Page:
Perhaps those undercover video releases from livestock production facilities will end up not being news someday, but for now the industry has to put up with news from the latest release from the Humane Society of the United States. The organization traveled to Wheatland, Wyo., to produce an undercover video at Wyoming Premium Farms, which supplies Tyson. (Editor's Note: after this item was posted Tyson issued a release denying it buys hogs from Wyoming Premium Farms - see their statement at the end of this story).
The graphic video is obviously an undercover product, but adds an intense music score and pushes the HSUS anti-crate agenda. The workers are shown working with the pigs, and some of the scenes show them kicking the animals. It is not an easy video to watch. And they show dead piglets who drowned in manure below the floor slats.
An expert panel has been assembled by the Center of Food Integrity to analyze the video. The Animal Care Review Panel will aim to provide a balanced analysis of this undercover video investigation. The panel will include Dr. Temple Grandin, Colorado State University; Dr. Candace Croney, Purdue University; and Dr. John Deen, University of MInnesota College of Veterinary Medicine. The team will review the latest HSUS video and report on its findings within 48 hours. Results are expected sometime Thursday.
The National Pork Producers Council has responded to this latest release noting that the video shows practices that are "abhorrent to U.S. pork producers." The group says it condemns such actions, "which are not in accord with the U.S. pork industry's best practices that are exemplified in its Pork Quality Assurance Plus program."
The organization says that "providing humane and compassionate care for their pigs at every stage of life is one of the ethical principles to which U.S. pork producers adhere." The group also says it understands the farm in question is taking immediate steps to address the situation, including an unannounced inspection of the facility by the farm's consulting veterinarian. "Individuals responsible for willful abuse of animals must be held accountable," the statement says.
Wayne Pacelle, president, HSUS, notes the group has worked to get major food buyers including Wendy's, McDonald's, Burger King and more to move away from crate-raised pigs. In his blog released in conjunction with the video, he says: "Why would Tyson Foods buy from a wretched place like this?" He challenges the NPPC's claim that self-regulation works noting that "time and again our investigators are uncovering unspeakable cruelty in a broken system."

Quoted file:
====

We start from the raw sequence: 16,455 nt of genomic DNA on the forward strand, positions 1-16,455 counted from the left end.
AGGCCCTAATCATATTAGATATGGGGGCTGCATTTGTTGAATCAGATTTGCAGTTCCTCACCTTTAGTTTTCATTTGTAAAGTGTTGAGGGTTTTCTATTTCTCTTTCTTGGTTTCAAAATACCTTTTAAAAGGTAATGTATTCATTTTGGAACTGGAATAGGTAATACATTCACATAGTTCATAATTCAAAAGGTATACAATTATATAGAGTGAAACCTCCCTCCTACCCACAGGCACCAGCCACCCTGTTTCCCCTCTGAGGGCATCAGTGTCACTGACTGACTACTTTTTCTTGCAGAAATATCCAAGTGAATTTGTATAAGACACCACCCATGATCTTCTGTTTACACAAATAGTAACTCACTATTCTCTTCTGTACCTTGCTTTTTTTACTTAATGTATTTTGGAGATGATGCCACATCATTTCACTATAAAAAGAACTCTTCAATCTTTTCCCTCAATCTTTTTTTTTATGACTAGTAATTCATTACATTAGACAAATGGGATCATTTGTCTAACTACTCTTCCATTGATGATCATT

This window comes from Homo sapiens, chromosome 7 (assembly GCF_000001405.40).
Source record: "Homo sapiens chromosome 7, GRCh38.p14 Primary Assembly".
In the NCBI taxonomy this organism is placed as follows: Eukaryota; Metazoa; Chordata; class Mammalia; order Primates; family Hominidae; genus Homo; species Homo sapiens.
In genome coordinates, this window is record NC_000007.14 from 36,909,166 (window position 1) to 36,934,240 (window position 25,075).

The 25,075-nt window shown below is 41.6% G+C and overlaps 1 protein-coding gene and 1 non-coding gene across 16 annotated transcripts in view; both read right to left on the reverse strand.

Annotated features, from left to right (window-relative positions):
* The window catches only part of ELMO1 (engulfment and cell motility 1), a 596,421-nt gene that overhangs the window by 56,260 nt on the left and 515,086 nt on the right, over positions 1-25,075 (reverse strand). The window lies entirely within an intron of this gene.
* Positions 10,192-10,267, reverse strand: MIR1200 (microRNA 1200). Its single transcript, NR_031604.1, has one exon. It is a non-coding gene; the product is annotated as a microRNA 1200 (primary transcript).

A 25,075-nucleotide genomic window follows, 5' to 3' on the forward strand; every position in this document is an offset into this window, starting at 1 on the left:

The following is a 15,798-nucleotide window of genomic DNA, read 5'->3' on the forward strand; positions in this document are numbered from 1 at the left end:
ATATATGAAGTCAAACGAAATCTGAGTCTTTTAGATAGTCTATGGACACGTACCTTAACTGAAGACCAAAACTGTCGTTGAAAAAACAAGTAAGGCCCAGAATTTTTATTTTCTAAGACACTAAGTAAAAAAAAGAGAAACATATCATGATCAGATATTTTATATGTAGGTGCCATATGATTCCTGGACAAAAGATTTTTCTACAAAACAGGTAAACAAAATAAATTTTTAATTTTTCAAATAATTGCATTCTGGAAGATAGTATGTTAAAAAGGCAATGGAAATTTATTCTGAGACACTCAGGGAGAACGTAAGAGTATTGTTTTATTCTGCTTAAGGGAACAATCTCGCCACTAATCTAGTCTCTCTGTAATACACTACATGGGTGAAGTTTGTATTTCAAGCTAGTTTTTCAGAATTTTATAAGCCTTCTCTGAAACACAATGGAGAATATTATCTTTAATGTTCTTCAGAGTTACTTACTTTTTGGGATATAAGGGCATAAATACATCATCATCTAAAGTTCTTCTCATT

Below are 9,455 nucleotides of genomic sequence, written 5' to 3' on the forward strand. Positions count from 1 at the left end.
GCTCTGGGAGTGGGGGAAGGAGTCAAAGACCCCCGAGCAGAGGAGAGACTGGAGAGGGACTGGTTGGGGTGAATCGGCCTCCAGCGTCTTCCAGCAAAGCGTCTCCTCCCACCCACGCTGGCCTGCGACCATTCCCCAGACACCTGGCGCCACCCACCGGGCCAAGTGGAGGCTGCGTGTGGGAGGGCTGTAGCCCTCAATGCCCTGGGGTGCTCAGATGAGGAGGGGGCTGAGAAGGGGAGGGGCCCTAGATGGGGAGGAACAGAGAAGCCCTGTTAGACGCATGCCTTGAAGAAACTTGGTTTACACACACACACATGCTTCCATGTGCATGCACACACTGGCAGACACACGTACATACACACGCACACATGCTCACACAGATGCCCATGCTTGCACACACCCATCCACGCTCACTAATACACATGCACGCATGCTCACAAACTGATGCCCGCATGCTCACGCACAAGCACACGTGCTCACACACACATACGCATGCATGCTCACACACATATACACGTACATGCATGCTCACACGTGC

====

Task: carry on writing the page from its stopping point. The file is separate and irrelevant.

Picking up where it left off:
In a statement issued late Tuesday, Tyson Foods made the following comment:
"Contrary to the impression left by HSUS, there is no connection between this Wyoming farm and the pork that we process. Tyson Foods does not buy any of the hogs raised on this farm for our pork processing plants.
"We do have a small, but separate hog buying business that buys aged sows, however, these animals as subsequently sold to other companies and are not used in Tyson's pork processing business.
"We've seen the video and we are appalled by the apparent mistreatment of the animals. We do not condone for any reason this kind of mistreatment of animals shown in the video.
"Virtually all the hogs Tyson buys for our processing plants comes from thousands of independ farm families who use both individual and group housing. We require all hog farmers who supply us to be certified in the pork industry's Pork Quality Assurance Plus program, which incorporates rigid animal well-being standars and is part of the industry's 'We Care' responsible pork initiative. We validate enrollment and audit conformance to these standards. Farms that do not conform will be eliminated from our supply chain."